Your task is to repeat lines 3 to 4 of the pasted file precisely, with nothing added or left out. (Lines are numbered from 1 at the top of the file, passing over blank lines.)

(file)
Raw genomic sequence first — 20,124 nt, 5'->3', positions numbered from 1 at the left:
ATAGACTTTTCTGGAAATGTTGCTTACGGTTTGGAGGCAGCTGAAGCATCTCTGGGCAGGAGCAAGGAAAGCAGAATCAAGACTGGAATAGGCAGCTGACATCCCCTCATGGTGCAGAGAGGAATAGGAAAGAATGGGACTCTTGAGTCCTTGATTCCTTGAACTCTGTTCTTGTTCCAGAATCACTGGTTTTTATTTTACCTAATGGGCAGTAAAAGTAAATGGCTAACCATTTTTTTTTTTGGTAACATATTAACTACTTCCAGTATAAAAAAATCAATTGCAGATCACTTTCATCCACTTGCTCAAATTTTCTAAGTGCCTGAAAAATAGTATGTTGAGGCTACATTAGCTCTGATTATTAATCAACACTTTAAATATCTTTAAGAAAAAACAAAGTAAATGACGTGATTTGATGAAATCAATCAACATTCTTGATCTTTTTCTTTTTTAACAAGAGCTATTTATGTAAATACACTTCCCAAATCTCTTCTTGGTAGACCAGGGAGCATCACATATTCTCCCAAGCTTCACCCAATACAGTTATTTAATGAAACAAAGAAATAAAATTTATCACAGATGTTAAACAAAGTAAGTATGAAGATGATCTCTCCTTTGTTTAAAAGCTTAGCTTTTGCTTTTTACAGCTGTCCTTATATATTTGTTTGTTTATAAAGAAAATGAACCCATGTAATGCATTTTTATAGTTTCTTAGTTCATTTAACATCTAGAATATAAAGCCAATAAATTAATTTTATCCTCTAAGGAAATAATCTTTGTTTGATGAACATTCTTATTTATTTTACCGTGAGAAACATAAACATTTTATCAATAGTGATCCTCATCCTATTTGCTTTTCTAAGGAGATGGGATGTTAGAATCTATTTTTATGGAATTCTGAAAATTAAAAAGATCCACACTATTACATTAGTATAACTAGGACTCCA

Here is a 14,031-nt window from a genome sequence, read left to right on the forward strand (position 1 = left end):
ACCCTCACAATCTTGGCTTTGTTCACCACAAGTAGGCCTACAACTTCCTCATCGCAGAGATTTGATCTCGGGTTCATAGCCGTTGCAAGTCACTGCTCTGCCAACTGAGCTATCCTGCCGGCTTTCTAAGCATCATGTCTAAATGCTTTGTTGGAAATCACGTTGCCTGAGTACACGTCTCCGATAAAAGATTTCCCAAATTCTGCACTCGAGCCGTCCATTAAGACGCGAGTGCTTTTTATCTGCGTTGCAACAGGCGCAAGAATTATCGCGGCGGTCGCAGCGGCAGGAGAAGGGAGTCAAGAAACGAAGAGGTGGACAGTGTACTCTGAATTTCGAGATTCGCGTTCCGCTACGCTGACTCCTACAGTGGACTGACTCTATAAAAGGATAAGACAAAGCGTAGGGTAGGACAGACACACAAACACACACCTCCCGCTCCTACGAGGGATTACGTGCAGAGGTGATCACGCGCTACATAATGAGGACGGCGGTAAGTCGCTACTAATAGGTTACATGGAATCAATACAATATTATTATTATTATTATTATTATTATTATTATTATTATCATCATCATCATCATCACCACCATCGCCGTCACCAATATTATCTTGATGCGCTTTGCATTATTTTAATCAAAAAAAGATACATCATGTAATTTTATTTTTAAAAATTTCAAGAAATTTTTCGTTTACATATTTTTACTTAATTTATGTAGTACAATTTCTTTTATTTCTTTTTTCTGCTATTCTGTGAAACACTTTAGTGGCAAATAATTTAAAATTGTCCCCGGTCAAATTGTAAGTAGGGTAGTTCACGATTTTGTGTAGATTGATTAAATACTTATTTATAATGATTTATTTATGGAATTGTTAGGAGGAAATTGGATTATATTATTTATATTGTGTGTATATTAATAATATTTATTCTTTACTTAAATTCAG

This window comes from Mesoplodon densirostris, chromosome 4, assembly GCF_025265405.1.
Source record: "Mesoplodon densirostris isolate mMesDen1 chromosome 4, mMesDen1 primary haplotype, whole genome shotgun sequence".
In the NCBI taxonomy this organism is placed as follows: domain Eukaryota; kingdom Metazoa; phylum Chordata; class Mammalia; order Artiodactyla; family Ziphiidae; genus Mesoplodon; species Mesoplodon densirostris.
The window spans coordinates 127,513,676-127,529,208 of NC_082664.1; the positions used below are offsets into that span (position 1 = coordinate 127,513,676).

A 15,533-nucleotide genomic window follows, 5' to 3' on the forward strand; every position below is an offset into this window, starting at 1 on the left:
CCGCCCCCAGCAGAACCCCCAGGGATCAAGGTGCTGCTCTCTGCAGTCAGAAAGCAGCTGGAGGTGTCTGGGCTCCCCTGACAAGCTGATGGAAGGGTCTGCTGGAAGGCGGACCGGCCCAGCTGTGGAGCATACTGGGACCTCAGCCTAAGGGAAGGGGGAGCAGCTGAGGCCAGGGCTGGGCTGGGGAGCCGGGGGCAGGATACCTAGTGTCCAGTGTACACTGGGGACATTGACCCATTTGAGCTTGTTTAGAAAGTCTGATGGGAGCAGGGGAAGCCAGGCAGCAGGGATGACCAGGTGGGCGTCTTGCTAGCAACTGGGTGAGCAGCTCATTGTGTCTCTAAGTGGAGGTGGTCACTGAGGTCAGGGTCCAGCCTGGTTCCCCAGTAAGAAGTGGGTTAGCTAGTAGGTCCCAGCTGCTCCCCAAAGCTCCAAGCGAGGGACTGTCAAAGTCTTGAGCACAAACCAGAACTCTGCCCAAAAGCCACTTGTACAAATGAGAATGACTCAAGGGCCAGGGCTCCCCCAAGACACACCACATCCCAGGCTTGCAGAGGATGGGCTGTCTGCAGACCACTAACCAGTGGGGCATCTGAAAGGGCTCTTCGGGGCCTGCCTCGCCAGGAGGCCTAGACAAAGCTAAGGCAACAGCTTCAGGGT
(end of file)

Here is a 14,031-nt window from a genome sequence, read left to right on the forward strand (position 1 = left end):
ACCCTCACAATCTTGGCTTTGTTCACCACAAGTAGGCCTACAACTTCCTCATCGCAGAGATTTGATCTCGGGTTCATAGCCGTTGCAAGTCACTGCTCTGCCAACTGAGCTATCCTGCCGGCTTTCTAAGCATCATGTCTAAATGCTTTGTTGGAAATCACGTTGCCTGAGTACACGTCTCCGATAAAAGATTTCCCAAATTCTGCACTCGAGCCGTCCATTAAGACGCGAGTGCTTTTTATCTGCGTTGCAACAGGCGCAAGAATTATCGCGGCGGTCGCAGCGGCAGGAGAAGGGAGTCAAGAAACGAAGAGGTGGACAGTGTACTCTGAATTTCGAGATTCGCGTTCCGCTACGCTGACTCCTACAGTGGACTGACTCTATAAAAGGATAAGACAAAGCGTAGGGTAGGACAGACACACAAACACACACCTCCCGCTCCTACGAGGGATTACGTGCAGAGGTGATCACGCGCTACATAATGAGGACGGCGGTAAGTCGCTACTAATAGGTTACATGGAATCAATACAATATTATTATTATTATTATTATTATTATTATTATTATTATCATCATCATCATCATCACCACCATCGCCGTCACCAATATTATCTTGATGCGCTTTGCATTATTTTAATCAAAAAAAGATACATCATGTAATTTTATTTTTAAAAATTTCAAGAAATTTTTCGTTTACATATTTTTACTTAATTTATGTAGTACAATTTCTTTTATTTCTTTTTTCTGCTATTCTGTGAAACACTTTAGTGGCAAATAATTTAAAATTGTCCCCGGTCAAATTGTAAGTAGGGTAGTTCACGATTTTGTGTAGATTGATTAAATACTTATTTATAATGATTTATTTATGGAATTGTTAGGAGGAAATTGGATTATATTATTTATATTGTGTGTATATTAATAATATTTATTCTTTACTTAAATTCAG